My typically calm, quiet, sweet dog, was being crazy. Jumping, nudging my hand, running in circles. I was at work, where I typically bring her a few times a week, so I figured she needed to go to the bathroom. When the usual “stand outside and let her pee” trick didn’t work, I hooked her up to her leash and decided to walk the city block with her to see if she needed to let off a little energy.
I even ran back inside to grab a poop bag. I typically forget this step and feel like an asshole when she poops on one of the business’s front lawns and I just scurry away and hope no one notices.
Sure enough, about a block away she takes the biggest, steamiest dump I’ve ever seen. It was so diarrhea-like that it resembled jello. Typically, I wouldn’t scoop this one. How CAN you? But OF COURSE someone in the building she was crapping in front of was at the window, watching, lips pursed and daring me NOT to scoop it up.
Considering this was Lily’s usual poop spot, I feel as though this person must have seen me on the days I forgot the poop bag. Oops.
Shit. I now needed to pick up gooey shit.
I fumbled with the poop bag, creating a poop-scoop-mitten (as you do) and proceeded to try and scoop up whatever I could, while also trying my damnedest not to gag. I also had to frantically shoo my dog away from the poo goo, as her butt flap fur was grazing the mound and I feared it would become saturated with shit.
To my absolute horror, there was simply too much poop. Too much poop for the poop scoop mitten. Before I could prevent it, an enormous smear of shit suddenly warmed my palm.
So now I was a block from work, hand covered in shit, and trying desperately not to breathe in through my nose lest I vomit all over myself and make the situation that much more dire.
Thankfully, across the street, on the edge of a yuppie-ish shopping plaza, was the random famous tree (Treaty Oak) I’d instagramed the day before that strangely housed a doggie poop station next to its protected mini-park. I jay-walked as fast as my little legs could carry me threw the shitbag into the trash. I grabbed three other poop scoop bags and, gagging all the way, cleaned the majority of the extra crap off my hand.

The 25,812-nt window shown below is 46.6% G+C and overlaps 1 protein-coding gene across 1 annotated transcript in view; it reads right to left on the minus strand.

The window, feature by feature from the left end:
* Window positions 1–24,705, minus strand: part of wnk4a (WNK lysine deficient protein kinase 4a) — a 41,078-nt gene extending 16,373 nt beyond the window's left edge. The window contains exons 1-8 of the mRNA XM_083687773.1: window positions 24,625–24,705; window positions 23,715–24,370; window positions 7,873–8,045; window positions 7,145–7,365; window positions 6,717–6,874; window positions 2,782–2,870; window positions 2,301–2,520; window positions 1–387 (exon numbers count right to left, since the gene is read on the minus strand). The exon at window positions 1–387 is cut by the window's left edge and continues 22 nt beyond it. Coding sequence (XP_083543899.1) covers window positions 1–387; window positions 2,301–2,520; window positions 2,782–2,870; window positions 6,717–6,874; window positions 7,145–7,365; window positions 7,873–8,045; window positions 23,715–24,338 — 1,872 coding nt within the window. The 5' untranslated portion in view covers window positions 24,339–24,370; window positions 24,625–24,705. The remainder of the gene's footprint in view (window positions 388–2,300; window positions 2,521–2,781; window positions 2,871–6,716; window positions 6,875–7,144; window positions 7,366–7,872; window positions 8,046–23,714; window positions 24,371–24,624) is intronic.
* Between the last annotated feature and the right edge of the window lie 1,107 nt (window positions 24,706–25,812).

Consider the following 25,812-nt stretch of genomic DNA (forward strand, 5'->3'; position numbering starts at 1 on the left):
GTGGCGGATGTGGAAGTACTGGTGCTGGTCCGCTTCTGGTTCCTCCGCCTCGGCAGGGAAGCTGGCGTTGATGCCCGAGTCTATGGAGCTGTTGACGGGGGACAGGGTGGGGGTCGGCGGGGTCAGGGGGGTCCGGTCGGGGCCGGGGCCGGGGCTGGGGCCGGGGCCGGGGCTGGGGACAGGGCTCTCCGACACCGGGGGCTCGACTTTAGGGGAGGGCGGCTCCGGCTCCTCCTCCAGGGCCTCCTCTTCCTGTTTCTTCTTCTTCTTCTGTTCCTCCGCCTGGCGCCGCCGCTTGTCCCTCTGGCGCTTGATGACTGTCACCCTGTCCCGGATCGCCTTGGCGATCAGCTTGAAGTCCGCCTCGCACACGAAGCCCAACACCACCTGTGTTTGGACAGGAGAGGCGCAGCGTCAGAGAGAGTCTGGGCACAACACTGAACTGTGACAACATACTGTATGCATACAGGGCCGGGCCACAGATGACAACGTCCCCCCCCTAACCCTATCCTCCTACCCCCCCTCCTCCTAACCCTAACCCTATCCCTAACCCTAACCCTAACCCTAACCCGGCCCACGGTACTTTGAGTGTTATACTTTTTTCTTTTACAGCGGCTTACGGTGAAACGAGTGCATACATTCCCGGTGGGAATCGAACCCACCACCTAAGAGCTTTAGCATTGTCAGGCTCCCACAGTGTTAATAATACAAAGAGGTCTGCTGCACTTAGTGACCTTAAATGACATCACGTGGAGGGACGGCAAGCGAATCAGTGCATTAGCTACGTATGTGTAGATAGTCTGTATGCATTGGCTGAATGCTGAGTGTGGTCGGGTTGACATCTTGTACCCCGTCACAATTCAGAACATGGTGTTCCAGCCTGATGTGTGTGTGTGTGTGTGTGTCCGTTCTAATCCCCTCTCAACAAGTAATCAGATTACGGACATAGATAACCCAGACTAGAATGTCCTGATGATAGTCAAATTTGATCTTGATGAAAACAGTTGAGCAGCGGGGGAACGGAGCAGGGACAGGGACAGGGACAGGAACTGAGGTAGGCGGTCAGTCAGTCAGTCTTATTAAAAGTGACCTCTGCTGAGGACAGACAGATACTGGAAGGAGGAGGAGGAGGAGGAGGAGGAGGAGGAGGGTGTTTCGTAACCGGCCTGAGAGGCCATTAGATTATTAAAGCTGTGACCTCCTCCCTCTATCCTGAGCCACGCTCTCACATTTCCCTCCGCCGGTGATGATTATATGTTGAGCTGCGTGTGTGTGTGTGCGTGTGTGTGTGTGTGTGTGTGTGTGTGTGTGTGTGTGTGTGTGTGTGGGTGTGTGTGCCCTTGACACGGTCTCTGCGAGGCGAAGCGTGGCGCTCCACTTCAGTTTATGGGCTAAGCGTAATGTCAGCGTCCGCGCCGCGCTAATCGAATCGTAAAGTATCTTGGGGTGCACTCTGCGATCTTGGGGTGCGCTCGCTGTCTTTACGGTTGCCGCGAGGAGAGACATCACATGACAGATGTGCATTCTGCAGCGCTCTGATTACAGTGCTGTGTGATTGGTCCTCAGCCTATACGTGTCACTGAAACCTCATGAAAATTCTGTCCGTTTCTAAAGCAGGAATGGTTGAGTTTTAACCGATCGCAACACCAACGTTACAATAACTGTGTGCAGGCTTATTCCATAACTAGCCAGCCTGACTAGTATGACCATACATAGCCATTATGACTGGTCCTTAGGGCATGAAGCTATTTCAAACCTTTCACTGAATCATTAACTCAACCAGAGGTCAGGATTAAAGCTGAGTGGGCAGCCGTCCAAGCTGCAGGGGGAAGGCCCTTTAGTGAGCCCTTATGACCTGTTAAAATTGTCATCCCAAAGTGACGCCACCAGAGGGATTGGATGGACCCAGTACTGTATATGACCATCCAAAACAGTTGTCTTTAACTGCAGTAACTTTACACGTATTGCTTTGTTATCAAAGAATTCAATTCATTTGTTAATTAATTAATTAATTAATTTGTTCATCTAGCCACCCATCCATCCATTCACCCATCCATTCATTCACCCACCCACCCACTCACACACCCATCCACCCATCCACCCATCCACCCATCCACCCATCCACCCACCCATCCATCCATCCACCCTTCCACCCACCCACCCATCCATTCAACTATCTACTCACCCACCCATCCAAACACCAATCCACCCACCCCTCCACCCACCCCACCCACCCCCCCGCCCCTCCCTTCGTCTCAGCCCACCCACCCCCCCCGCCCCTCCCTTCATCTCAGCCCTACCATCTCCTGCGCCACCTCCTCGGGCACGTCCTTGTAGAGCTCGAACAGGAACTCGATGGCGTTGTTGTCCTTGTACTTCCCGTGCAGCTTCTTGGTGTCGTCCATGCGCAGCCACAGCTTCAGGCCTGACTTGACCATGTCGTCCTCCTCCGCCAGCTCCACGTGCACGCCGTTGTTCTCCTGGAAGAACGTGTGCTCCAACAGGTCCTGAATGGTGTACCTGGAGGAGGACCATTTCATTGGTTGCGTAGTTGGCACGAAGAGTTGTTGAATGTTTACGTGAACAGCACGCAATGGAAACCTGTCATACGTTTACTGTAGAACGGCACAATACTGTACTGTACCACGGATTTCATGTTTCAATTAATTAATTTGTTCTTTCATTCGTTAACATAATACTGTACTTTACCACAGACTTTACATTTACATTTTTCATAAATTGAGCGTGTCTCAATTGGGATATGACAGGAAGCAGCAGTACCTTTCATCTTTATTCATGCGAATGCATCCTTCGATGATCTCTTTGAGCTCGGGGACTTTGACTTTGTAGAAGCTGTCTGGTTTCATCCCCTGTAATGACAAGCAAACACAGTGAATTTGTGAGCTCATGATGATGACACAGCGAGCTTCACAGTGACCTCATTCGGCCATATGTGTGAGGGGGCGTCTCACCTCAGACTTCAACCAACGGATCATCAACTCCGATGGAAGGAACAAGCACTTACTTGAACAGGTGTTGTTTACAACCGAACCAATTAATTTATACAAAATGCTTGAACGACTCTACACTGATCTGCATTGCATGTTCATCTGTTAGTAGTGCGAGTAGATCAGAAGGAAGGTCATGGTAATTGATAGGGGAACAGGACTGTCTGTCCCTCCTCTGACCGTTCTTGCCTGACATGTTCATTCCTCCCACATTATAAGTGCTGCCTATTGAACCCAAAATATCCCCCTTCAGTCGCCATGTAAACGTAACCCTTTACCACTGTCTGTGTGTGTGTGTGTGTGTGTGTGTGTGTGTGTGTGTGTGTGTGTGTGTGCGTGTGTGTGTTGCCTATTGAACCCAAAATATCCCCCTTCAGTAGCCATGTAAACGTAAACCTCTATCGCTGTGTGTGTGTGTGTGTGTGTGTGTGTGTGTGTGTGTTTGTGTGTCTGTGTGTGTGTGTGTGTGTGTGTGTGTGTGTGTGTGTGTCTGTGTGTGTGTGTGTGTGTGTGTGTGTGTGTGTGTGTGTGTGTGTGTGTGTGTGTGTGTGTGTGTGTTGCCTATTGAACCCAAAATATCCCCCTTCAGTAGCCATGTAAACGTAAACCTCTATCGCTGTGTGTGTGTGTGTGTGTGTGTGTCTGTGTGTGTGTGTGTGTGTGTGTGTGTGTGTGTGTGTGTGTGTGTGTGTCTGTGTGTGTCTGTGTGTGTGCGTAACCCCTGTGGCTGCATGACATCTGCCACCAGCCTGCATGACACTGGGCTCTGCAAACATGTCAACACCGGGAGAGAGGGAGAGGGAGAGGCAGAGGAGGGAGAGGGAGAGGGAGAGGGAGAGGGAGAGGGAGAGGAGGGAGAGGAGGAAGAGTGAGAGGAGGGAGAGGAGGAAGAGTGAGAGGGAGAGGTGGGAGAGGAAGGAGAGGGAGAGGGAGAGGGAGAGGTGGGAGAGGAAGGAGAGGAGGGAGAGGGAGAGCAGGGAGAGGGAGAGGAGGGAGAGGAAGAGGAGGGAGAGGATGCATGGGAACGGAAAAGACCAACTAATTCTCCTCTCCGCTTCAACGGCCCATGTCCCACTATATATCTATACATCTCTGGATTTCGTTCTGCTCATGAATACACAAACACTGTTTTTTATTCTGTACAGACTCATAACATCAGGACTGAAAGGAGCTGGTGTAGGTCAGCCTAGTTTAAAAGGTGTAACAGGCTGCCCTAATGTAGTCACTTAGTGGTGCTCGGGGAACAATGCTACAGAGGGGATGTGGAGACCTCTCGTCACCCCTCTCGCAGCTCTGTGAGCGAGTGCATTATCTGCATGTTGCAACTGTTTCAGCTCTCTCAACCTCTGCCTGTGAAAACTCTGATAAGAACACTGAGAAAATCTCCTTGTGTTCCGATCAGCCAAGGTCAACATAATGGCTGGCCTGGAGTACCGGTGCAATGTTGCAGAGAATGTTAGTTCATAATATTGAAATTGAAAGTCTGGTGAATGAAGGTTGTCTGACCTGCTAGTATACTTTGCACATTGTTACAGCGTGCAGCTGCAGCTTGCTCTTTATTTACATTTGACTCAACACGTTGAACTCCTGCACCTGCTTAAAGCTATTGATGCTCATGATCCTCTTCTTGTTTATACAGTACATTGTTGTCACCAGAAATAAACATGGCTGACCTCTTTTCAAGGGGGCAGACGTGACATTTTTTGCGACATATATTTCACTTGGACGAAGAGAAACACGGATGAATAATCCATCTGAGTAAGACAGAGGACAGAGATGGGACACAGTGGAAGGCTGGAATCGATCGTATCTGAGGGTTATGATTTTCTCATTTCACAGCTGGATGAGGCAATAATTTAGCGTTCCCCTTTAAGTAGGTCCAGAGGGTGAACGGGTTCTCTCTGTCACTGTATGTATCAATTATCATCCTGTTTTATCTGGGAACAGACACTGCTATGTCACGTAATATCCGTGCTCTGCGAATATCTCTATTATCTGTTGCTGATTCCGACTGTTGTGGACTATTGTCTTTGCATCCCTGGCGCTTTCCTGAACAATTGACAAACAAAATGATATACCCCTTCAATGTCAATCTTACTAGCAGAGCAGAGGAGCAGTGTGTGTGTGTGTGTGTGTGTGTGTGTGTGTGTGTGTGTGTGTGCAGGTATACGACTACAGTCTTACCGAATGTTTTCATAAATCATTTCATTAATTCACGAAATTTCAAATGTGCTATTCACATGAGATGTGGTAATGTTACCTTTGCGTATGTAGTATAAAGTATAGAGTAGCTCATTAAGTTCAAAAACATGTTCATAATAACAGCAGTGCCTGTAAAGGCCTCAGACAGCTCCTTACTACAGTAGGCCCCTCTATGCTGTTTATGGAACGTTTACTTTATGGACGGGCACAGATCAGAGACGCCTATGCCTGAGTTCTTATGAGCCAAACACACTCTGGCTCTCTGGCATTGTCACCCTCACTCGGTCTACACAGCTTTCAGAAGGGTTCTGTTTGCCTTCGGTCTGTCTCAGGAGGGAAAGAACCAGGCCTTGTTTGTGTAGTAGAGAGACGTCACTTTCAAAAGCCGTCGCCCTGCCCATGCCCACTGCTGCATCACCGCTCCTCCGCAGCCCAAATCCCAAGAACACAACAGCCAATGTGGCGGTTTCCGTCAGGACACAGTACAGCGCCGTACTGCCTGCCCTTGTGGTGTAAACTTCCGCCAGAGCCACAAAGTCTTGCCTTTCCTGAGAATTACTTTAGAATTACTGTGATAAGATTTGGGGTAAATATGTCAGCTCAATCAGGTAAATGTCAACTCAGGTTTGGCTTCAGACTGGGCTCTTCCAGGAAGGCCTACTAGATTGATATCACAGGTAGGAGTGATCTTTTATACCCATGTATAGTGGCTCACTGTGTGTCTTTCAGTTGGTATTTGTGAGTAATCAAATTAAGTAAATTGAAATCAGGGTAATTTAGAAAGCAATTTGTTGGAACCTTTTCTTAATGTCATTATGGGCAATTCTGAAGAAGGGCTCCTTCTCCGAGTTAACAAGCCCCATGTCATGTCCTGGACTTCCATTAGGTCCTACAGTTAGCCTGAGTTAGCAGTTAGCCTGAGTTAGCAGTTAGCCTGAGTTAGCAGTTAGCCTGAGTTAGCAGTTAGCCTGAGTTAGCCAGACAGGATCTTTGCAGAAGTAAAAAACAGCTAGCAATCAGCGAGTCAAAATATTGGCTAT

Since this is downtown Austin, obviously this is the time a random passing vagrant decides to yell some conversation at me.
“IT IS DOG DAY!” he says. I notice that he is a fairly clean vagrant, despite the long and scraggily hair dangling from his baseball cap, and I wonder if he is perhaps just–“THIRTEEN DOGS TODAY!”–slightly off?
I let out the half hearted laugh of a woman walking by herself with a dog tugging at the leash who, just moments ago, was covered in shit. I thought it was rather polite.
“YOU just don’t want to talk to ME because I am CRAZY!” he says, eyes squinted. “I don’t blame ya!”
I begin to make my way to the cross walk where a small group of people are standing. They look like they just lunched at Whole Foods and entertained themselves by buying yuppies supplies at the famous tree park shopping plaza. I mutter something about needing to get back to work, eyes on the crosswalk ahead.
“What kind of dog is he!” he barks at me.
“Oh, :half hearted poo laugh: she’s just a mutt!” The light has turned! I must get to the intersection!
Crazy man takes offense to this, telling me if anyone else called my dog a mutt, I’d be mad at them. “I don’t understand why EVERYBODY ALWAYS SAYS THAT!!”
“I mean she’s a mix, okay?” I have made it to the crosswalk! I book it, nearly running into a large man with a ponytail.
“Well, she is beautiful!” says the vagrant, thankfully walking in the opposite direction. His voice softer now, I wonder if I should thank him for the compliment. I don’t.
Instead of continuing my course, I follow ponytail in case vagrant follows. Vagrant does not follow, but my dog decides she REALLY wants to follow ponytail and tugs at the leash, nearly pulling me over.
Once back in the office, I take the dog into the bathroom so that I can fully wash the last of the crap off my hands, and check her butt flaps for extra poo. Apparently, we will add Public Bathrooms to the List of Things Lily is Scared Of. She immediately fell to the floor and wouldn’t let me pull her into the large handicapped bathroom with the private sink.
I finally convince her the bathroom is not terrifying, and to follow me in. While I am washing my hands, she crawls under the door and I find her stretched out under the other two stalls, looking terrified.
“This is where I go when I leave the office and you always want to follow me,” I tell her, trying to be patient, “this is where you have always wanted to go! You are finally here! Be happy!”
I pull her back and attempt to check for poo, but she falls to the floor again with her tail between her legs.
When I open the door to leave, she books it to the other side of the bathroom. I tug her back and we exit, and she begins to go nuts again. Back in my office, she licks at an empty water dish.
“You… you’re thirsty? Water?” She runs in a circle.
I fill the bowl, feeling defeated about the entire situation, wondering if water was what she wanted all along.